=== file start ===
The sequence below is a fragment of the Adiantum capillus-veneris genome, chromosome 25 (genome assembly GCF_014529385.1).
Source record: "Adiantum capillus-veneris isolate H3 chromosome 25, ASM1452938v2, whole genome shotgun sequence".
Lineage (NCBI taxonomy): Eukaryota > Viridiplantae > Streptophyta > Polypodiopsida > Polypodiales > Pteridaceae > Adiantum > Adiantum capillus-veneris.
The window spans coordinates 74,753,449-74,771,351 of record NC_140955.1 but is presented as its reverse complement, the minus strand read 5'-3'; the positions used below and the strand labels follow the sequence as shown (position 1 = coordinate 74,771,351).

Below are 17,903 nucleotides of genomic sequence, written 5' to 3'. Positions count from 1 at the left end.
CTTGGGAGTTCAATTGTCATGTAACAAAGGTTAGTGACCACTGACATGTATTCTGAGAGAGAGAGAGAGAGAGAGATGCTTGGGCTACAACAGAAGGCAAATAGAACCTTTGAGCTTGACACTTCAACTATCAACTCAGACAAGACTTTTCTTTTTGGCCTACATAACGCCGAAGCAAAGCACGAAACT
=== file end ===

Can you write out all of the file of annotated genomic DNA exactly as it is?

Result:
The sequence below is a fragment of the Adiantum capillus-veneris genome, chromosome 25 (genome assembly GCF_014529385.1).
Source record: "Adiantum capillus-veneris isolate H3 chromosome 25, ASM1452938v2, whole genome shotgun sequence".
Lineage (NCBI taxonomy): Eukaryota > Viridiplantae > Streptophyta > Polypodiopsida > Polypodiales > Pteridaceae > Adiantum > Adiantum capillus-veneris.
The window spans coordinates 74,753,449-74,771,351 of record NC_140955.1 but is presented as its reverse complement, the minus strand read 5'-3'; the positions used below and the strand labels follow the sequence as shown (position 1 = coordinate 74,771,351).

Below are 17,903 nucleotides of genomic sequence, written 5' to 3'. Positions count from 1 at the left end.
CTTGGGAGTTCAATTGTCATGTAACAAAGGTTAGTGACCACTGACATGTATTCTGAGAGAGAGAGAGAGAGAGAGATGCTTGGGCTACAACAGAAGGCAAATAGAACCTTTGAGCTTGACACTTCAACTATCAACTCAGACAAGACTTTTCTTTTTGGCCTACATAACGCCGAAGCAAAGCACGAAACT